Tuesday, June 26, 2012

Less to leaks than is claimed

As a legal matter, the information concerning "leaks" in papers filed by the District Attorney's office in response to certain motions made by Tim Russell are interesting, but not all that illuminating. (I express no opinion on the merits of the legal issue which the DA was addressing to which, strictly speaking, the issue of these leaks may not be all that pertinent.)

The most interesting is an e-mail from one of Russell's attorneys to talk show host Charlie Sykes from Michael Maistelman, one of Russell's attorneys. The e-mail says that he has "heard" that charges are about to be filed against Darlene Wink and Kelly Rindfleisch. Does this show that Maistelman was a source of improper leaks concerning the John Doe?

In a word, no.

Maistelman, as an attorney for another defendant, was presumably uninvolved in the decision to charge Rindfleisch and Wink. He apparently "heard" about the pending charges from someone else. (Indeed, he has said that the e-mail was based on "gossip.')

This would make him a recipient of a leak - not its source.  There is no evidence that that he was under any legal obligation not to pass it along. Who the initial source was - and whether there was a leak that violated a secrecy order - remains unknown. And that is the more critical question.

Nor does the e-mail establish that Sykes was being “hypocritical” for complaining of leaks from the Doe. To the contrary, it substantiated his complaints, even as it did not reveal the original source.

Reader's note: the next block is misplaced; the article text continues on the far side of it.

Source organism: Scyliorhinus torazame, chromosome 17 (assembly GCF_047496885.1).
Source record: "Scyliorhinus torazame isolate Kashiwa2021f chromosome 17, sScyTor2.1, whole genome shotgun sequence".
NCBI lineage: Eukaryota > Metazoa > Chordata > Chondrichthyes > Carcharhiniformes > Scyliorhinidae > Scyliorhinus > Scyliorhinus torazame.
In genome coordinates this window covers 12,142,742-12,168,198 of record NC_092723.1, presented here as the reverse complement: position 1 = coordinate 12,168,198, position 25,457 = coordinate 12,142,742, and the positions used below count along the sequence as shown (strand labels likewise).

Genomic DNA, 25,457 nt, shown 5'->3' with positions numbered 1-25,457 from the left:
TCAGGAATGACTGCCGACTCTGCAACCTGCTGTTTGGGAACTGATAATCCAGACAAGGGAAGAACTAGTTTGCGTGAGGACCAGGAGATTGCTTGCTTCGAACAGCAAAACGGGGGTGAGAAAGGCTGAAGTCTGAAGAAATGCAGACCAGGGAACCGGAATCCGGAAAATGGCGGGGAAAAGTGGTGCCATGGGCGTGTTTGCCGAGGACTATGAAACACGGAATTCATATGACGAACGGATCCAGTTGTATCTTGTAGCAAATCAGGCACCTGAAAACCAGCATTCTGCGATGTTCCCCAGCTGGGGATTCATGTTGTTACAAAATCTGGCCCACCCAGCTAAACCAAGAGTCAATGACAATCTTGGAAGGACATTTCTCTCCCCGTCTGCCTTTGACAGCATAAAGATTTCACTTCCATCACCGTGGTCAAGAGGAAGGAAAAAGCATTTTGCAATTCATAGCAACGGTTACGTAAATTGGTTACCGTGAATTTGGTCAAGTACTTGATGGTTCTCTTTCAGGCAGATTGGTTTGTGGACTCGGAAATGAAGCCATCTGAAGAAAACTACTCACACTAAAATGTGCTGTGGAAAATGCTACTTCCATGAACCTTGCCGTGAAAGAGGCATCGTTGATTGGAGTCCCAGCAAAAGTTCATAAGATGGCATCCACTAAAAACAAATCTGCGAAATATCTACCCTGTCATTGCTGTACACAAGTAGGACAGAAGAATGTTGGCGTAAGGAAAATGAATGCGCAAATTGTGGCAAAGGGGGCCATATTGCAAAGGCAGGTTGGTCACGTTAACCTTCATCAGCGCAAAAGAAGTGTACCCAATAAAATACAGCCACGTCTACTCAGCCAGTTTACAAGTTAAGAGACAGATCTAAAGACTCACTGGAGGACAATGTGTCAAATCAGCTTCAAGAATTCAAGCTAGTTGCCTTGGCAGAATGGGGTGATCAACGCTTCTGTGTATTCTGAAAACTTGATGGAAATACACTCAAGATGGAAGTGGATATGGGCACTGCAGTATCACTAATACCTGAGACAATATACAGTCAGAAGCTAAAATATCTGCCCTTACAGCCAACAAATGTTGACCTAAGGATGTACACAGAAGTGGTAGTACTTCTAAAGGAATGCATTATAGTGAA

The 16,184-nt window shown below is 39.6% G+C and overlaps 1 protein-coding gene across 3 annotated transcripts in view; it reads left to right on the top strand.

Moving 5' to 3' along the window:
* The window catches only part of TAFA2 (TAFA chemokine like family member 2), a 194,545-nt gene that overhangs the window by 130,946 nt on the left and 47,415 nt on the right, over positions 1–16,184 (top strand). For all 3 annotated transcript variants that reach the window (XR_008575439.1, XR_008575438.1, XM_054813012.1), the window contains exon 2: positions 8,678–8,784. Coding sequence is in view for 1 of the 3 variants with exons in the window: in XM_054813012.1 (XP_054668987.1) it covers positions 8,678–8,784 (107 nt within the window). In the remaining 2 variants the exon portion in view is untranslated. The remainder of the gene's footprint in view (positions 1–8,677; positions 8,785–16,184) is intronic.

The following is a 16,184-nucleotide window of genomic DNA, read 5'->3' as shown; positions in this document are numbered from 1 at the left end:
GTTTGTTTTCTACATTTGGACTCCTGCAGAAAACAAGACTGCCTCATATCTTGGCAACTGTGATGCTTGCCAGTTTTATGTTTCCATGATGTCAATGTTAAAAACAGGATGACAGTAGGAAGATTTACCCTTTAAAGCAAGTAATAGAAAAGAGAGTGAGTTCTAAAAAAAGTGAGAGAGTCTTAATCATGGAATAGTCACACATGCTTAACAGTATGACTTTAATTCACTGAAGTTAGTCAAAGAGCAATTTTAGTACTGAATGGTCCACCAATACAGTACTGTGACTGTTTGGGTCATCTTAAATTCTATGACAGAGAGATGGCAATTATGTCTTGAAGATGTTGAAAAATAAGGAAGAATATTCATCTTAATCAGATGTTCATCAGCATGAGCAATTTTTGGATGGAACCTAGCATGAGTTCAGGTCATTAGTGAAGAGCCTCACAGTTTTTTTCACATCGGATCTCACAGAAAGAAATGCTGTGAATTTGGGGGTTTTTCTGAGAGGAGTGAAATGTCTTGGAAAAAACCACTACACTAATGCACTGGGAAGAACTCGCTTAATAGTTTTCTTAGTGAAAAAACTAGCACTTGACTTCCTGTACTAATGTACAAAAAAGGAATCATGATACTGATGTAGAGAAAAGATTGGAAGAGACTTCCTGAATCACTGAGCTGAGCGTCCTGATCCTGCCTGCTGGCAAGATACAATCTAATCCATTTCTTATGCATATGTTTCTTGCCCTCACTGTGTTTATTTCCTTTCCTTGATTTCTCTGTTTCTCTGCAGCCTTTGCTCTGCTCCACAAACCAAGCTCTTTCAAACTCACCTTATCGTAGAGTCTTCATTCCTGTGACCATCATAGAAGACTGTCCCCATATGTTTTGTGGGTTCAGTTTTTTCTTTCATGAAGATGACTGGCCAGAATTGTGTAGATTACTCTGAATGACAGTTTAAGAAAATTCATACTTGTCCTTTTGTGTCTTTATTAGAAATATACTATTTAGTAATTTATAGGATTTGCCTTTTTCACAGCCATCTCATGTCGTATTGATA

The September 26, 2010 e-mail from John Hiller to then County Executive Walker is no more illuminating. Apparently Hiller found out that Dan Bice was writing a story, talked with him about the story and reported on the conversation to Walker. In the course of the e-mail, Hiller says that Bice told him that he got "much" of his "information" from one of Darlene Wink's attorneys who send him an e-mail defending her. But what that "information" was and whether revealing it would have violated a secrecy order is not revealed. (Indeed, if the lawyer had breached secrecy, he would have almost certainly asked Bice for confidentiality which he obviously did not. If he had, Bice would hardly have identified him to Hiller.)

Nor does the e-mail establish, as at least one blogger has maintained, that Walker "knew" what was going on in the John Doe. It establishes that Walker knew a reporter was about to write a story.

Finally, the e-mails discuss a small portion of what has leaked from the Doe. They do not establish anything approaching a conclusion that the "defense attorneys" did it. I don't know who the source of these leaks were and neither does anyone else based on what is in the public record.

Of course, these details will be ignored by partisans in their rush to place "blame" for the leaks and advance whatever other speculation and innuendo meets today's political agenda.

Cross posted at Purple Wisconsin

1 comment:

George Mitchell said...

The Journal Sentinel is in a position that journalists once disliked. It is covering itself. Dan Bice, Steve Schultze, and others can selectively report leaks and then, with a straight face, write the kind of stuff Schultze did yesterday. To prove my neutrality, I continue to recommend they submit it all for an award.